By Scott Isaacson, ESUCC
“We have so much time and so little to do… Strike that. Reverse it.”– Gene Wilder as Willy Wonka in Willy Wonka and the Chocolate Factory, 1971.
In these times of the virus, remote work, and family isolation, our life can seem reversed, scrambled, upside down. With so much change so fast, new uncertainties, worry, and kids needing our attention, focusing is hard. It is tempting to flutter all day from one need to the next, but all that thrashing around from meeting to meeting, task to task, thought to thought leaves us empty-handed at the end of the day. We feel like we didn’t really do or finish anything.
This is my struggle, and isn’t limited to only these circumstances, but any time of too much to do and not enough time to do it. This post is about how to pull some order and productivity out of a chaotic time.
It’s important to realize and admit that I can only do a few things well in one day. I do not multitask well and I suspect very few can. Yes, my to-do list and inbox are full, but I can’t handle it all at once. Some years ago I read David Allen’s book “Getting Things Done“, and his suggestions have been very helpful to me.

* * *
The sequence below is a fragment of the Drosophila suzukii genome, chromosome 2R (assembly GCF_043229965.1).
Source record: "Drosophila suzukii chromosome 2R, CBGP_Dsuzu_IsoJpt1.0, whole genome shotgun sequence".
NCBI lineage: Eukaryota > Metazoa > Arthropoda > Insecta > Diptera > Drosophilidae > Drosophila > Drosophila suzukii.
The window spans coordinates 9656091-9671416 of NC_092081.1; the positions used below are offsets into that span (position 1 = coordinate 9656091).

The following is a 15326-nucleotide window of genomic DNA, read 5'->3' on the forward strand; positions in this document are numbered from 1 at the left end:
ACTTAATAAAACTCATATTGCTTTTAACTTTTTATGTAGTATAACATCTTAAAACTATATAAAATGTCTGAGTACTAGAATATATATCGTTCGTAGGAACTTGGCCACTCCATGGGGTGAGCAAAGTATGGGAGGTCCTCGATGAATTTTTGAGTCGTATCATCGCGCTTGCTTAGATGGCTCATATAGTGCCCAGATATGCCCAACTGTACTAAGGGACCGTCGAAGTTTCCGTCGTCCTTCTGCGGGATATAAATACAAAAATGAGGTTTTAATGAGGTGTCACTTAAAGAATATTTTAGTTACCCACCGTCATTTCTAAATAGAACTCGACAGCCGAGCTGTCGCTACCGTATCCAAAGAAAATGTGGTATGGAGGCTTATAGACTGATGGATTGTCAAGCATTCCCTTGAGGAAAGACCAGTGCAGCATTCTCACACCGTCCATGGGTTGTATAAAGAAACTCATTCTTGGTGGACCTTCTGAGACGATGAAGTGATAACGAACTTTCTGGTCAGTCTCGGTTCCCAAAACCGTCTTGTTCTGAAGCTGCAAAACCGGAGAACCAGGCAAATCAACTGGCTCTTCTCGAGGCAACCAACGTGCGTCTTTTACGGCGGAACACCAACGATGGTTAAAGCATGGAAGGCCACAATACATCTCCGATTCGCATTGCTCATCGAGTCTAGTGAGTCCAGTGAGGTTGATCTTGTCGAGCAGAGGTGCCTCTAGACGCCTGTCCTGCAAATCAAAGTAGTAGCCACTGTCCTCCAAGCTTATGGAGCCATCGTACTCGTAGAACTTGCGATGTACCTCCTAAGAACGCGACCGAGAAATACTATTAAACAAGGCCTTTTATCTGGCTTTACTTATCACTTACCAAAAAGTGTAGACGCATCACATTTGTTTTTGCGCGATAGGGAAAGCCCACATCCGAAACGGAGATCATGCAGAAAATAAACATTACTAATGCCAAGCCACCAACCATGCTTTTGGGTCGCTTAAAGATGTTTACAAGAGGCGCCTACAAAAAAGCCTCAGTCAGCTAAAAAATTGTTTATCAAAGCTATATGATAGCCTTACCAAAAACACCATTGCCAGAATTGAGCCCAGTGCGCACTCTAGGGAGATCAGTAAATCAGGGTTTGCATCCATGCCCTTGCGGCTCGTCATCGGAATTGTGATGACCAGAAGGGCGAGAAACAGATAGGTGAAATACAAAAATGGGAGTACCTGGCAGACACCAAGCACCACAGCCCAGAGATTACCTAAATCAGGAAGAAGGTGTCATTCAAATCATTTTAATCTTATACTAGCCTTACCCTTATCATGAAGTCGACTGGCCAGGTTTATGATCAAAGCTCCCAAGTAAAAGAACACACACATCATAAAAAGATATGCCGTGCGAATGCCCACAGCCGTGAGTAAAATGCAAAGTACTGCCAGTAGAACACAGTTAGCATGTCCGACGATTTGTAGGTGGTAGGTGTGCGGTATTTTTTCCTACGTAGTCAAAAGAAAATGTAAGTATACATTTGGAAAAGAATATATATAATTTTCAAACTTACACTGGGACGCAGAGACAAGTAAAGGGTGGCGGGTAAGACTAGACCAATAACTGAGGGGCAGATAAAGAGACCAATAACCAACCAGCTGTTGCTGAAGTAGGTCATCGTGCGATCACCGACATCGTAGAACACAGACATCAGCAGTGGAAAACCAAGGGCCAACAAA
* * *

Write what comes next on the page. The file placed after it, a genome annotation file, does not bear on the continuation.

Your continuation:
One is keeping a list of thoughts, tasks and projects. This list is a parking place for the interrupting thoughts and ideas that come up as I’m working on other things. Writing these down in one consistent place allows my mind to trust that I’ve captured what’s needed so I can leave it for now and switch quickly back to the main task at hand.
It seems to work best for me to pick two or three priorities each day and focus on those. Dividing my day’s time into significant chunks to work on those priorities, I can often make noticeable progress. Preparing for the next day, I revisit the list and decide which items are priority then.
Weekly or so, review the list. Allen says that each item on the list must be “actionable”. Decide on a next step for each item, and whether that step needs to happen at a certain time or as soon as possible.
Keep in mind that one person can only do a limited number of things. If I continue to let my to-do list grow faster than I can complete projects then eventually some will not happen. It’s better to realize this and say No strategically up front before over committing. Saying No can be difficult but serves everyone better by being realistic about what can be done.
I certainly have much yet to learn and practice in managing my own time. I hope some of these strategies will help you and that you might join our conversation about how you manage time and priorities.
What is your strategy to focus and get things done? How do you choose what you will do today?